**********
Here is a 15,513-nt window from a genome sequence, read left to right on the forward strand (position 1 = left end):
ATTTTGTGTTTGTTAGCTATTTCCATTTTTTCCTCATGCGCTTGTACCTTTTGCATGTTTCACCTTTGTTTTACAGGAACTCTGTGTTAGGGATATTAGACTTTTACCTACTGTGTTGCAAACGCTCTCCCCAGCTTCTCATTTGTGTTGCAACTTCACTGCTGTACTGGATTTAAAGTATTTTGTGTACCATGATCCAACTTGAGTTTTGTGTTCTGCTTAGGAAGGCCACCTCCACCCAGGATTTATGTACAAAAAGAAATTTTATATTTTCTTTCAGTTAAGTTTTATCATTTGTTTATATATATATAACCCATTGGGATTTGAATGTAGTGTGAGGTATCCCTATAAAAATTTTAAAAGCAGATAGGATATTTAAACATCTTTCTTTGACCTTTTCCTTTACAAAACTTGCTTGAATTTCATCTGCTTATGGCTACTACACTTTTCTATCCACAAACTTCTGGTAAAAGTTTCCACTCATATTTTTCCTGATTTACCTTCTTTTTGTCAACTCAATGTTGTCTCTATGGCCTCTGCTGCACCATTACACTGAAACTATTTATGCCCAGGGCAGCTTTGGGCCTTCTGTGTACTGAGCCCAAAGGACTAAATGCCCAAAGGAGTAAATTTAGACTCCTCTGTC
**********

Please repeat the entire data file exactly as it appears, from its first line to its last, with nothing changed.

Here is a 15,513-nt window from a genome sequence, read left to right on the forward strand (position 1 = left end):
ATTTTGTGTTTGTTAGCTATTTCCATTTTTTCCTCATGCGCTTGTACCTTTTGCATGTTTCACCTTTGTTTTACAGGAACTCTGTGTTAGGGATATTAGACTTTTACCTACTGTGTTGCAAACGCTCTCCCCAGCTTCTCATTTGTGTTGCAACTTCACTGCTGTACTGGATTTAAAGTATTTTGTGTACCATGATCCAACTTGAGTTTTGTGTTCTGCTTAGGAAGGCCACCTCCACCCAGGATTTATGTACAAAAAGAAATTTTATATTTTCTTTCAGTTAAGTTTTATCATTTGTTTATATATATATAACCCATTGGGATTTGAATGTAGTGTGAGGTATCCCTATAAAAATTTTAAAAGCAGATAGGATATTTAAACATCTTTCTTTGACCTTTTCCTTTACAAAACTTGCTTGAATTTCATCTGCTTATGGCTACTACACTTTTCTATCCACAAACTTCTGGTAAAAGTTTCCACTCATATTTTTCCTGATTTACCTTCTTTTTGTCAACTCAATGTTGTCTCTATGGCCTCTGCTGCACCATTACACTGAAACTATTTATGCCCAGGGCAGCTTTGGGCCTTCTGTGTACTGAGCCCAAAGGACTAAATGCCCAAAGGAGTAAATTTAGACTCCTCTGTC